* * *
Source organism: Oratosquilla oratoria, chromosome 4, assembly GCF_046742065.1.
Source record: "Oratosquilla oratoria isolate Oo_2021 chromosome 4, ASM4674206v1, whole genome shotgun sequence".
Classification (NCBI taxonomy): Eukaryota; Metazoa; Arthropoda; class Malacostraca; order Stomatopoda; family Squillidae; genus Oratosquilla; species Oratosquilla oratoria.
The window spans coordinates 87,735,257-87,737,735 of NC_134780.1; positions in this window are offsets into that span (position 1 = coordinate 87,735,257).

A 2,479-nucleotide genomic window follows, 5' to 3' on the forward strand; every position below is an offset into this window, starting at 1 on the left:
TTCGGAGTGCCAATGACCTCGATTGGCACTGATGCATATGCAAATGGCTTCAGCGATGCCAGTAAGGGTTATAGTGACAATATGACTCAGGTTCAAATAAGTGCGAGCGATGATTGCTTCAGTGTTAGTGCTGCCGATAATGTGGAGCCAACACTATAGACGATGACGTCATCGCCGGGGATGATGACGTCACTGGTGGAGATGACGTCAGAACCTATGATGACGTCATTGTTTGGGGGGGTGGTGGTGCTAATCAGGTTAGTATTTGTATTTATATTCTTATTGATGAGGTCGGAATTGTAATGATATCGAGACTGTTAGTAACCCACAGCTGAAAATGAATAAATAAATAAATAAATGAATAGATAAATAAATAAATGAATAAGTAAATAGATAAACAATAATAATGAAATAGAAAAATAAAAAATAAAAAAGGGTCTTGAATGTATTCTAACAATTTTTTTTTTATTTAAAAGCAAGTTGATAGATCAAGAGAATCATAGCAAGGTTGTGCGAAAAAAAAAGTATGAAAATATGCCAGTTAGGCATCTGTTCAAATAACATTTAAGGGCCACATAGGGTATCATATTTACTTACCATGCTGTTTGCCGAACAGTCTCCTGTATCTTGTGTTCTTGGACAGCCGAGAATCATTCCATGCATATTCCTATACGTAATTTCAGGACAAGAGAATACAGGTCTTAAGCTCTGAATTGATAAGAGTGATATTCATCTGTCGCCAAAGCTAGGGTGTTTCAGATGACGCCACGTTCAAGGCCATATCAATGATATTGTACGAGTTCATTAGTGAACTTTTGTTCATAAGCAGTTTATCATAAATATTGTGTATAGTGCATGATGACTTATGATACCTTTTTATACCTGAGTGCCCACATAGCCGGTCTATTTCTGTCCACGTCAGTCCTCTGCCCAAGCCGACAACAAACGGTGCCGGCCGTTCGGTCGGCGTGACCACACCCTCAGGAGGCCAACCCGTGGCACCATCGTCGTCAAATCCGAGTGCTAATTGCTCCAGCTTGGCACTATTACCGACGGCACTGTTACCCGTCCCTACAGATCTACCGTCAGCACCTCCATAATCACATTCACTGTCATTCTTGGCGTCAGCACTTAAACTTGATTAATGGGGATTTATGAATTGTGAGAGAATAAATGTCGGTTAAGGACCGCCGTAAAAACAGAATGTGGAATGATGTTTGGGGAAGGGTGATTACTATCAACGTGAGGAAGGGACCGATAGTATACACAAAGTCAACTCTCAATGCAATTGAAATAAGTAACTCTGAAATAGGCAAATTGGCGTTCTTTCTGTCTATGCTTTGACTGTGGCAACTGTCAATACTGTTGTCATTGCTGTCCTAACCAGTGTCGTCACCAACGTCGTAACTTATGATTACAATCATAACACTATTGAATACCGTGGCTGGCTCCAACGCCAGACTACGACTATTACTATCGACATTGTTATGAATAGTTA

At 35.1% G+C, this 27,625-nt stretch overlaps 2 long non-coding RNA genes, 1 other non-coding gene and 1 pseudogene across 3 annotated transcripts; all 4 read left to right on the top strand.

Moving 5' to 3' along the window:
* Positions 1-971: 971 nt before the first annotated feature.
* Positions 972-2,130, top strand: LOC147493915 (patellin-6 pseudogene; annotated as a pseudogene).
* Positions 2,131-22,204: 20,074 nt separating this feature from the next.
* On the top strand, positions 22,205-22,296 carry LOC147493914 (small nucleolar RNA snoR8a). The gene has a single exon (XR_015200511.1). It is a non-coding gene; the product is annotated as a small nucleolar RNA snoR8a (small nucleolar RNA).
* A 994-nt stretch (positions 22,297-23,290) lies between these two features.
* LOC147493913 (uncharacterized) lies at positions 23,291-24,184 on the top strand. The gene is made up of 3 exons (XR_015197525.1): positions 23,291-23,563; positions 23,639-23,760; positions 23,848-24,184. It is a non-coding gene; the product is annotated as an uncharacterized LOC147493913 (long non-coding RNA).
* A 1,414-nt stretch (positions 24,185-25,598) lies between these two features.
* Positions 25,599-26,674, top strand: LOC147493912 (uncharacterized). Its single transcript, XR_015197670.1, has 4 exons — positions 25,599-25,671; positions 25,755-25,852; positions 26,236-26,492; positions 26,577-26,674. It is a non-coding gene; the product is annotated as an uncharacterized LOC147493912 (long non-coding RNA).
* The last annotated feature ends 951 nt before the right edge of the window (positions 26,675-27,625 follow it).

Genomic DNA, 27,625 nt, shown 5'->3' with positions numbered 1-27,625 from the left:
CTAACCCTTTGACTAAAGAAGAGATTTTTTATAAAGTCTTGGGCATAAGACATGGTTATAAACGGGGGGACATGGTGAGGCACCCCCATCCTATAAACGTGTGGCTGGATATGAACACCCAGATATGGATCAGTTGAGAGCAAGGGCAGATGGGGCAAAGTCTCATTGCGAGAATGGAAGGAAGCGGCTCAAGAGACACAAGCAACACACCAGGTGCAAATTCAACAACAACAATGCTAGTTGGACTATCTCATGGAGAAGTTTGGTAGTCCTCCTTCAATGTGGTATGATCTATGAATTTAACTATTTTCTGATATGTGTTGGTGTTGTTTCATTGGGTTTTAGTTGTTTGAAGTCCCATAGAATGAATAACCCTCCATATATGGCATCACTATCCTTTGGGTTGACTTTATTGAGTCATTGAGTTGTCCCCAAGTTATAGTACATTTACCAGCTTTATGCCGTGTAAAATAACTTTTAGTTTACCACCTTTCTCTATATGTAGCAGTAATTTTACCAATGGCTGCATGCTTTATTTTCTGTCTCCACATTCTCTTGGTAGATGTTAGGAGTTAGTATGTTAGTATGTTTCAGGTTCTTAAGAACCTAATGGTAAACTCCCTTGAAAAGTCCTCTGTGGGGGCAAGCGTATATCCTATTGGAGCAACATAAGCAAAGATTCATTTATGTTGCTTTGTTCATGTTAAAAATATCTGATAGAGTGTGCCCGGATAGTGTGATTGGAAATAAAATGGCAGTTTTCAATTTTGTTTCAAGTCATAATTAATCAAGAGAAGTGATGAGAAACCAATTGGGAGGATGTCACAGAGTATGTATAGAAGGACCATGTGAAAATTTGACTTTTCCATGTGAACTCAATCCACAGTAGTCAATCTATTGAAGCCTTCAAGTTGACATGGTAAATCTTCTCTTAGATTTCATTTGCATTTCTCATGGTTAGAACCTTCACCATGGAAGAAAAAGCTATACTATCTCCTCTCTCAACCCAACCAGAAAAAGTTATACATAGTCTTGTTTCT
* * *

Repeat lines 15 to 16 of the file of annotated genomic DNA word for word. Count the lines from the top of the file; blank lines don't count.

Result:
* A 1,414-nt stretch (positions 24,185-25,598) lies between these two features.
* Positions 25,599-26,674, top strand: LOC147493912 (uncharacterized). Its single transcript, XR_015197670.1, has 4 exons — positions 25,599-25,671; positions 25,755-25,852; positions 26,236-26,492; positions 26,577-26,674. It is a non-coding gene; the product is annotated as an uncharacterized LOC147493912 (long non-coding RNA).